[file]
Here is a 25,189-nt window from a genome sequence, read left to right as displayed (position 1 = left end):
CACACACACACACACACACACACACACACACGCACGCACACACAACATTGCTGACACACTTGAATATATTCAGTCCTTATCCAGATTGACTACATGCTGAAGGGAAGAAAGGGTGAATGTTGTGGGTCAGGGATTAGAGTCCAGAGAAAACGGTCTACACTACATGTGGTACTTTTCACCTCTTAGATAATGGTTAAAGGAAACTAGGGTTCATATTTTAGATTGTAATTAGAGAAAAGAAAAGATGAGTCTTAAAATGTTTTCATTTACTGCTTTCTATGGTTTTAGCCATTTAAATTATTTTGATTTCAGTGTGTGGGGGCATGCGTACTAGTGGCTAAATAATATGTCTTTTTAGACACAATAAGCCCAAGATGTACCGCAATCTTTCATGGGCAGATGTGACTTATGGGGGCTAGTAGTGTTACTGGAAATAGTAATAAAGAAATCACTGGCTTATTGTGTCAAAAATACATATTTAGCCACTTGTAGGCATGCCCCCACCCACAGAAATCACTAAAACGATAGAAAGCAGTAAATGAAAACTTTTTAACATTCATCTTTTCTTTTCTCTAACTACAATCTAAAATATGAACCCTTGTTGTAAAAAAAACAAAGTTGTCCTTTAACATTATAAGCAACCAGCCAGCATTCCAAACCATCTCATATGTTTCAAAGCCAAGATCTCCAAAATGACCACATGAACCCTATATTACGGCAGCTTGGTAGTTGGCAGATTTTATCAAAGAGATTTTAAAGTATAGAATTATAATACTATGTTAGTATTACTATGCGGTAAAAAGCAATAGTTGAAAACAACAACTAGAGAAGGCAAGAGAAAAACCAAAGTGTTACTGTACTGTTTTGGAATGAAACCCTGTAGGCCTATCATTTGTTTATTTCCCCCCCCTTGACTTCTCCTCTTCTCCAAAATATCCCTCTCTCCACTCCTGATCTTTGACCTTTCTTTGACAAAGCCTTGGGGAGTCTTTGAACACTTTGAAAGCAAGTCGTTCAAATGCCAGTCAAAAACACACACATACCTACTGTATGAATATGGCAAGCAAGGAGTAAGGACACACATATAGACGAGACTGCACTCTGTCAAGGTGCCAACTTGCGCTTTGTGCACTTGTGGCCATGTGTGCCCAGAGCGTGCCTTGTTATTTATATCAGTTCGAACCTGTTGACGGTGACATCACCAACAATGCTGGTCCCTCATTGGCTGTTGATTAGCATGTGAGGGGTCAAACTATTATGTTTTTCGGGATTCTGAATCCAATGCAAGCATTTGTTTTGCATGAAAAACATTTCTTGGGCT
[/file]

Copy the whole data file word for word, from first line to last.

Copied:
Here is a 25,189-nt window from a genome sequence, read left to right as displayed (position 1 = left end):
CACACACACACACACACACACACACACACACGCACGCACACACAACATTGCTGACACACTTGAATATATTCAGTCCTTATCCAGATTGACTACATGCTGAAGGGAAGAAAGGGTGAATGTTGTGGGTCAGGGATTAGAGTCCAGAGAAAACGGTCTACACTACATGTGGTACTTTTCACCTCTTAGATAATGGTTAAAGGAAACTAGGGTTCATATTTTAGATTGTAATTAGAGAAAAGAAAAGATGAGTCTTAAAATGTTTTCATTTACTGCTTTCTATGGTTTTAGCCATTTAAATTATTTTGATTTCAGTGTGTGGGGGCATGCGTACTAGTGGCTAAATAATATGTCTTTTTAGACACAATAAGCCCAAGATGTACCGCAATCTTTCATGGGCAGATGTGACTTATGGGGGCTAGTAGTGTTACTGGAAATAGTAATAAAGAAATCACTGGCTTATTGTGTCAAAAATACATATTTAGCCACTTGTAGGCATGCCCCCACCCACAGAAATCACTAAAACGATAGAAAGCAGTAAATGAAAACTTTTTAACATTCATCTTTTCTTTTCTCTAACTACAATCTAAAATATGAACCCTTGTTGTAAAAAAAACAAAGTTGTCCTTTAACATTATAAGCAACCAGCCAGCATTCCAAACCATCTCATATGTTTCAAAGCCAAGATCTCCAAAATGACCACATGAACCCTATATTACGGCAGCTTGGTAGTTGGCAGATTTTATCAAAGAGATTTTAAAGTATAGAATTATAATACTATGTTAGTATTACTATGCGGTAAAAAGCAATAGTTGAAAACAACAACTAGAGAAGGCAAGAGAAAAACCAAAGTGTTACTGTACTGTTTTGGAATGAAACCCTGTAGGCCTATCATTTGTTTATTTCCCCCCCCTTGACTTCTCCTCTTCTCCAAAATATCCCTCTCTCCACTCCTGATCTTTGACCTTTCTTTGACAAAGCCTTGGGGAGTCTTTGAACACTTTGAAAGCAAGTCGTTCAAATGCCAGTCAAAAACACACACATACCTACTGTATGAATATGGCAAGCAAGGAGTAAGGACACACATATAGACGAGACTGCACTCTGTCAAGGTGCCAACTTGCGCTTTGTGCACTTGTGGCCATGTGTGCCCAGAGCGTGCCTTGTTATTTATATCAGTTCGAACCTGTTGACGGTGACATCACCAACAATGCTGGTCCCTCATTGGCTGTTGATTAGCATGTGAGGGGTCAAACTATTATGTTTTTCGGGATTCTGAATCCAATGCAAGCATTTGTTTTGCATGAAAAACATTTCTTGGGCT